Although the implementation of an estate plan usually occurs after a loved one dies, it can sometimes be necessary while he’s alive. If your loved one becomes incapacitated and can no longer manage his own affairs, you may need to seek an appointment as conservator over his estate. Your job as the conservator is to protect your loved one’s assets and take care of his daily needs. Conservatorships are overseen by a court. It is important to understand when a conservatorship may be necessary.
5 Situations When a Conservatorship May Be Necessary
The following are five examples of situations when a conservatorship may be necessary:
- When your loved one did not have an estate plan that addressed his incapacity. For example, if your loved one did not have a power of attorney or a trust in place, a conservatorship may be necessary because someone will need the authority to step in and handle your loved one’s affairs.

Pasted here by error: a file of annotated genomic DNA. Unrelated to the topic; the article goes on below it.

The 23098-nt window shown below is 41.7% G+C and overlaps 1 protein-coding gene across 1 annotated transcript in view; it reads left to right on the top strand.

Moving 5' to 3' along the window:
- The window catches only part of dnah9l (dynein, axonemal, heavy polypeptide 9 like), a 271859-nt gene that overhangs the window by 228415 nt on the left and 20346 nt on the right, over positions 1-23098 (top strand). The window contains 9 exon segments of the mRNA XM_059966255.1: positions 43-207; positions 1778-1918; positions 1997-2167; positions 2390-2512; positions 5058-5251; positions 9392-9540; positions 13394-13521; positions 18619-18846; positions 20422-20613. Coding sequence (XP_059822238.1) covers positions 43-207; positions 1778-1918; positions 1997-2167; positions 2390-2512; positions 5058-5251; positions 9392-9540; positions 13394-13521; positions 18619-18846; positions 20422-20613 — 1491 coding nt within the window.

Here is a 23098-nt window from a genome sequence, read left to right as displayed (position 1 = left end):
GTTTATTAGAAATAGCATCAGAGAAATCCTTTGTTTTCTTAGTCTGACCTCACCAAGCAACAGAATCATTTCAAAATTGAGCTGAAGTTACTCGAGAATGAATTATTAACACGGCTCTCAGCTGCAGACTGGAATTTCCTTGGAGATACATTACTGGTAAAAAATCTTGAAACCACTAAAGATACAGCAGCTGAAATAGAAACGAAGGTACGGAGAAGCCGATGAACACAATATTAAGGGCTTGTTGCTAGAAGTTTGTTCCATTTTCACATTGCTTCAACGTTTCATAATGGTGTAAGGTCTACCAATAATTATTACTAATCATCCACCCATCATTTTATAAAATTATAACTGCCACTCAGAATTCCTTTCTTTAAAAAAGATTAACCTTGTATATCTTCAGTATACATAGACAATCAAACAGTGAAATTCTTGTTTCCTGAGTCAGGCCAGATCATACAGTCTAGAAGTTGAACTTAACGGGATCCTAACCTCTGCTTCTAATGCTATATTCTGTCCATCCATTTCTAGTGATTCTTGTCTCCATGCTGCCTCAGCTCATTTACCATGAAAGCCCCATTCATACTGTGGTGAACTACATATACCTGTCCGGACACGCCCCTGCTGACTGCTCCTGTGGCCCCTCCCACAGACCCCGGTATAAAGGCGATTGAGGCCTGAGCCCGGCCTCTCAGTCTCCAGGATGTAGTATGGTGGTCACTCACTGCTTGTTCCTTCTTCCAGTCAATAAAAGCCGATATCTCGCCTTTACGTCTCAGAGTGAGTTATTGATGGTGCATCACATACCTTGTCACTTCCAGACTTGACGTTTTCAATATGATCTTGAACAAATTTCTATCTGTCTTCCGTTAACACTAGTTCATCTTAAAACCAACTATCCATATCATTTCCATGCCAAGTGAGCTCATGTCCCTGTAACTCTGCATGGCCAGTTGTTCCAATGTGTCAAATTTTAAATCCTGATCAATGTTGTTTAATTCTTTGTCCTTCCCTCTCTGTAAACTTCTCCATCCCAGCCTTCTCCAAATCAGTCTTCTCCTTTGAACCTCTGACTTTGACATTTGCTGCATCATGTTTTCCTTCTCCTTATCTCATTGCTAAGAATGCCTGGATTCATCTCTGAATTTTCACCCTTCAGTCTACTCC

- If the person appointed under the power of attorney or trust to handle the loved one’s affairs is untrustworthy or incapable of serving in the role.
- When your loved one suffers from a catastrophic injury and is no longer able to make financial and medical decisions on his own behalf.
- When your loved one has been diagnosed with an illness or condition that renders him incapable of managing his affairs.
- When your loved one is elderly and suffering from mental decline to the extent that he is unable to carry out activities of daily living.
Obtaining an appointment as conservator for your loved one requires guidance from a knowledgeable legal professional. Contact us today at (714) 282-7488 for more information.